Tony slouched down on the couch beside him. “Your immune system really isn’t up to all this, is it?”

Loki continued to breathe heavily. “It would seem not.”

Tony poked the straw sticking out of the sports-drink at Loki’s mouth. When Loki failed to receive it, he poked harder. “Drink this. It’ll help.”

Loki sucked on the straw unenthusiastically. He closed his eyes. “When will this end?”

“Not soon enough.”

Tony indulged a whim and pushed Loki’s hair back where it was sticking to his moist forehead. Loki opened his eyes enough to meet Tony’s.

“I have not defiled the Captain, just so you know. He has only kissed the back of my hand, so far. A slow courtship seems to suit him. ”

Tony could have smacked his own forehead. Of course it did.

He did feel somewhat selfishly comforted, but not as much as he would have liked to.

“He’s just so… happy. I’ve never seen him like this before,” Tony confessed. He looked down at the trickster’s half-open eyes. “He loves you.”

“Perhaps,” Loki granted. “But you mustn’t worry so. I will relieve him of it soon enough.”

“I sure as hell hope so,” Tony said bitterly. “At the rate you’re teetering toward full health, he’ll have jumped through all your hoops and made an honest man of you by the time that happens.”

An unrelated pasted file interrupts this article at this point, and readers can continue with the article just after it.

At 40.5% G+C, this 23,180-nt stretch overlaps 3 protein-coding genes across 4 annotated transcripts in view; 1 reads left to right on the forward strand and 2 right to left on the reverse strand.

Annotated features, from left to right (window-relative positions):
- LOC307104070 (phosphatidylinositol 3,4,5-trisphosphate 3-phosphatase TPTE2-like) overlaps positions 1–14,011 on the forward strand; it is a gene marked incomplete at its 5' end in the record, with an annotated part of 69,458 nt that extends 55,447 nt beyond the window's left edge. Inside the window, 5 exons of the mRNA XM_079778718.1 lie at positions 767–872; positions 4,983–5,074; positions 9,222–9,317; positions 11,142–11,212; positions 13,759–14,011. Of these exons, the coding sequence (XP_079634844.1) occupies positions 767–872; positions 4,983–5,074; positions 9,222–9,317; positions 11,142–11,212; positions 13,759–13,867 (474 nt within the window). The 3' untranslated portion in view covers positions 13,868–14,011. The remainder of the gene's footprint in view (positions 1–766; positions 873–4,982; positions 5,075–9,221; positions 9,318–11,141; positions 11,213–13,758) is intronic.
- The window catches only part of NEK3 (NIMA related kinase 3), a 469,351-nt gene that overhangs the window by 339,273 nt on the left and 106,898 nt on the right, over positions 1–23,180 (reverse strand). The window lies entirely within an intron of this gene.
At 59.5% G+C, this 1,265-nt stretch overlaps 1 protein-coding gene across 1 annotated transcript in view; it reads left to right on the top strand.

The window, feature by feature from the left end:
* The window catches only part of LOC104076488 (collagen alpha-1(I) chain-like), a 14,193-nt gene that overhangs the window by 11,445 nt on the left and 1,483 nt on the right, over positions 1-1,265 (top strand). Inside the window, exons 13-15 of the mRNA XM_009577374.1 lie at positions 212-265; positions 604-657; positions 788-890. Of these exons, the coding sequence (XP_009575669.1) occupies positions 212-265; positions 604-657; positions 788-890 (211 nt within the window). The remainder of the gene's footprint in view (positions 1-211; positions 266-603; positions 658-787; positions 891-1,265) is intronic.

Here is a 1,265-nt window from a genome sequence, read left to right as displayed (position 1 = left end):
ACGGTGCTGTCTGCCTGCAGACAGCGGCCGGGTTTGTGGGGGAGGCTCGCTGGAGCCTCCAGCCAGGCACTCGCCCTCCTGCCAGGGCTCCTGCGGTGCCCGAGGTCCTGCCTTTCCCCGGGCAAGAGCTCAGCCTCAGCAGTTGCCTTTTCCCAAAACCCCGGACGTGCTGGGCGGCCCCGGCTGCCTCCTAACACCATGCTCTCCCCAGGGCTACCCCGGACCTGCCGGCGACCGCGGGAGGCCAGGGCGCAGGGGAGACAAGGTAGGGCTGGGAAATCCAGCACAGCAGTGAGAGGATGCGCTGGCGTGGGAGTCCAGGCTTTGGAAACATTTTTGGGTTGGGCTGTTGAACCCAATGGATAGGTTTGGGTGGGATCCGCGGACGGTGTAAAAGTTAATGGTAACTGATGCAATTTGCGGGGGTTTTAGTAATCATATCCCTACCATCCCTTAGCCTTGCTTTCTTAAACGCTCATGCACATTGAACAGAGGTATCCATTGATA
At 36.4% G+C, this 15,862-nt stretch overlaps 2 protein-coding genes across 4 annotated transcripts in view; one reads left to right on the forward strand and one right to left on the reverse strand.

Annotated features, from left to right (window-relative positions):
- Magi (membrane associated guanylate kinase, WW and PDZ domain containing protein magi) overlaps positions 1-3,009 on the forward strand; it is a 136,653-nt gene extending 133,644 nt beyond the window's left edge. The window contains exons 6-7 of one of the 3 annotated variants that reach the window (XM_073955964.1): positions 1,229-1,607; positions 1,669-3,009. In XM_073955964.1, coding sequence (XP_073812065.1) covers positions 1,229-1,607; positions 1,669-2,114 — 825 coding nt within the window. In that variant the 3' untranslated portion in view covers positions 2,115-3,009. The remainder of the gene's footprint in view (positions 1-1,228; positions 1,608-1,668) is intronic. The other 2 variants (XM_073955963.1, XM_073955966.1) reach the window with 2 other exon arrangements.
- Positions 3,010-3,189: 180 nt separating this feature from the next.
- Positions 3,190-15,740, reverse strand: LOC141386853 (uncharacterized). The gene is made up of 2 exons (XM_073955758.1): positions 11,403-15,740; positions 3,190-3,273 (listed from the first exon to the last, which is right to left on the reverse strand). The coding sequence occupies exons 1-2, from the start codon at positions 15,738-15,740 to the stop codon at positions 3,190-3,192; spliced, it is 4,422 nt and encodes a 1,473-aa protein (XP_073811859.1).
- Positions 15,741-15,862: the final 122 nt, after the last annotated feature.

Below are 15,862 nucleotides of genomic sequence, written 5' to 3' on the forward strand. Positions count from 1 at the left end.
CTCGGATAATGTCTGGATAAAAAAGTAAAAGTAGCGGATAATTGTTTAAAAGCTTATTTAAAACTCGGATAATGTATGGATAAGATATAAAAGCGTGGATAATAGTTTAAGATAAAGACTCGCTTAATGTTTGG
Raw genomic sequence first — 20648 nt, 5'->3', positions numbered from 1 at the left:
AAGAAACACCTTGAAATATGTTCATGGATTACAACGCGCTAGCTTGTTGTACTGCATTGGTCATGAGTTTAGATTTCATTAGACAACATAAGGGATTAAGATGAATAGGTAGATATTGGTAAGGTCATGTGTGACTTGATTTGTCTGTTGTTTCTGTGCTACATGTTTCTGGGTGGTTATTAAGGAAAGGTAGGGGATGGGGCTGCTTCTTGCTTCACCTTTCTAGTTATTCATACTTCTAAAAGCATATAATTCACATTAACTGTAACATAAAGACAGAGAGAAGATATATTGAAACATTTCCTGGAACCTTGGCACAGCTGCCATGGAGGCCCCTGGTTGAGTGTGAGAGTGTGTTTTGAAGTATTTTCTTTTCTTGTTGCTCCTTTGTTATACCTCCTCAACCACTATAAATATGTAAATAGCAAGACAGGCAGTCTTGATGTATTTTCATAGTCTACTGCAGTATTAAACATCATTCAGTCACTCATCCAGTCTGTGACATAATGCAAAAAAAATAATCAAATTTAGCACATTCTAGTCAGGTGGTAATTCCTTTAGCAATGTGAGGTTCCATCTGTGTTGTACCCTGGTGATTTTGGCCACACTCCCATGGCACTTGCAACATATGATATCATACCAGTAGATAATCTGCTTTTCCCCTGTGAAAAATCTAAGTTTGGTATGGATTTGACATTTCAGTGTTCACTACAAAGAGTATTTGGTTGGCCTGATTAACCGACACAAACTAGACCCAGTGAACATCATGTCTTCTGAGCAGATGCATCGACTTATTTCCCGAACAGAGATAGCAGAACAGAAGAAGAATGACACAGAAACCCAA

Loki didn’t respond, consumed as he was by another weary cascade of coughing. He flipped onto his stomach again, muffling his face into the pillow.

Tony reached over and thumped Loki on the back a bit awkwardly until he quieted. After Loki had stilled, he left his hand resting there as if he might have carelessly forgotten it.

“What will he remember, after you reverse the spell?” he asked.

“Quite a lot, I’m afraid.”

Tony tried not to let it faze him. Almost unconsciously, he had begun to stroke small circles over the small of Loki’s back. When Loki didn’t swat him away, he moved his hand underneath the trickster’s shirt, rubbing gently over the overheated skin.

Tony’s cell-phone vibrated. He lifted his hips and felt around his pockets. When he got it out and checked, the caller-ID came up with what he’d recently changed it to read.

Across the line was: ‘Clint Barton-son, Tourist of Asgard’.




“Tony, can you hear me?”

“Yes, what’s going on?”

“This is bad, very bad! The Jotuns didn’t come to Asgard looking for war, they came to use the Bridge!”

“They wish to travel the other realms? Why?” Tiny Thor forced Tony to translate.

“They’re coming to Midgar- uh, earth! Now! They’re after Loki!”

Tony glanced at Loki, on the couch in the other room.

“Why, exactly?”

“He killed their King and sold them down the river,” Clint answered. “Surprise, surprise, surprise.”

Tony’s heart began to beat faster. “Do they know where to find him?”

“Not sure, but… we think so. Look, it’s going to happen any minute, you’ve got to get backup, these guys will think nothing of destroying the city and possibly the planet if they can’t get their hands on-”

Clint’s voice was interrupted by a beeping sound.